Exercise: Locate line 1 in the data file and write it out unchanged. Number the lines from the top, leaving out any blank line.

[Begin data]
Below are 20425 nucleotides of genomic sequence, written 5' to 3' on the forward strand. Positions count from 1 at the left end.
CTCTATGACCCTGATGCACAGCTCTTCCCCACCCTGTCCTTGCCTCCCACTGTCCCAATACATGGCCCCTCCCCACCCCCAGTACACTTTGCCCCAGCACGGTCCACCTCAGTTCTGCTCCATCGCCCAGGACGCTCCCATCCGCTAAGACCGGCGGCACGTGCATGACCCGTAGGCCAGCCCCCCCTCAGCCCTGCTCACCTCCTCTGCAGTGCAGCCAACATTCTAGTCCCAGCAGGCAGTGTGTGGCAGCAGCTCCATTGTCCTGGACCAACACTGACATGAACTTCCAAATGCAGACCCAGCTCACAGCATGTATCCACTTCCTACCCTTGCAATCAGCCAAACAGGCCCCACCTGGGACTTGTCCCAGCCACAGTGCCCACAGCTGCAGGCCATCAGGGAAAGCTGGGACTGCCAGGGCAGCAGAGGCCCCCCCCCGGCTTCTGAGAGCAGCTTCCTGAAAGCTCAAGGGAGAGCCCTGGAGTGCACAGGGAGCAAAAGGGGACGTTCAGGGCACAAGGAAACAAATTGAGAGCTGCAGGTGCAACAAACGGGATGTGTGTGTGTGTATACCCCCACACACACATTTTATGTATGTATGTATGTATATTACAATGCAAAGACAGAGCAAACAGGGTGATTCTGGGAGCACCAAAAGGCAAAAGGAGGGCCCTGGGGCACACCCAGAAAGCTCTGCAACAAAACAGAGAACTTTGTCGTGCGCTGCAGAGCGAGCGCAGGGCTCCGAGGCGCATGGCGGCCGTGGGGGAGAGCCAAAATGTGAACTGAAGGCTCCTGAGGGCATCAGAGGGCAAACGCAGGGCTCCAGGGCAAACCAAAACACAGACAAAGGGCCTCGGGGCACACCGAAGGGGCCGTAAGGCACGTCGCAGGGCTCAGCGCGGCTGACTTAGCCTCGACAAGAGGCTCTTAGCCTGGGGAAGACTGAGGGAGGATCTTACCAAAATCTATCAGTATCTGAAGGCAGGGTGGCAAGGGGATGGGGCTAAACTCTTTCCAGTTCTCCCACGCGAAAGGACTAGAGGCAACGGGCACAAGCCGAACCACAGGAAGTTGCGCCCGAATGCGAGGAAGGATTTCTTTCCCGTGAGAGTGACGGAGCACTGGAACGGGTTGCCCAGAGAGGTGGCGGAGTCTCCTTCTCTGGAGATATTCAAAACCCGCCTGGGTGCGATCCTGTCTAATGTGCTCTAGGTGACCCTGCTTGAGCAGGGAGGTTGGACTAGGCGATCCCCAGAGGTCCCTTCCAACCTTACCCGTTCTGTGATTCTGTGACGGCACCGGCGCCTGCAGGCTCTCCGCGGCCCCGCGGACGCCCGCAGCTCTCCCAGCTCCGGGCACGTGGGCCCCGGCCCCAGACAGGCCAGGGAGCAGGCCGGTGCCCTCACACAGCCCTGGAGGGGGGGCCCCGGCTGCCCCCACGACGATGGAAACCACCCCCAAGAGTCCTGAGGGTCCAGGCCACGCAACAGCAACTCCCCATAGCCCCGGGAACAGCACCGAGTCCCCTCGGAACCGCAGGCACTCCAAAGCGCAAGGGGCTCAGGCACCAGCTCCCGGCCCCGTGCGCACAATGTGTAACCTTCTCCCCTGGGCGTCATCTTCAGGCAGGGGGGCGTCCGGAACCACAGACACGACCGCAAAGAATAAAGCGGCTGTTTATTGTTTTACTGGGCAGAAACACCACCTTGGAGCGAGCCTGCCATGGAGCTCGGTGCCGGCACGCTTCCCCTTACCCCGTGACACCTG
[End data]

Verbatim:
Below are 20425 nucleotides of genomic sequence, written 5' to 3' on the forward strand. Positions count from 1 at the left end.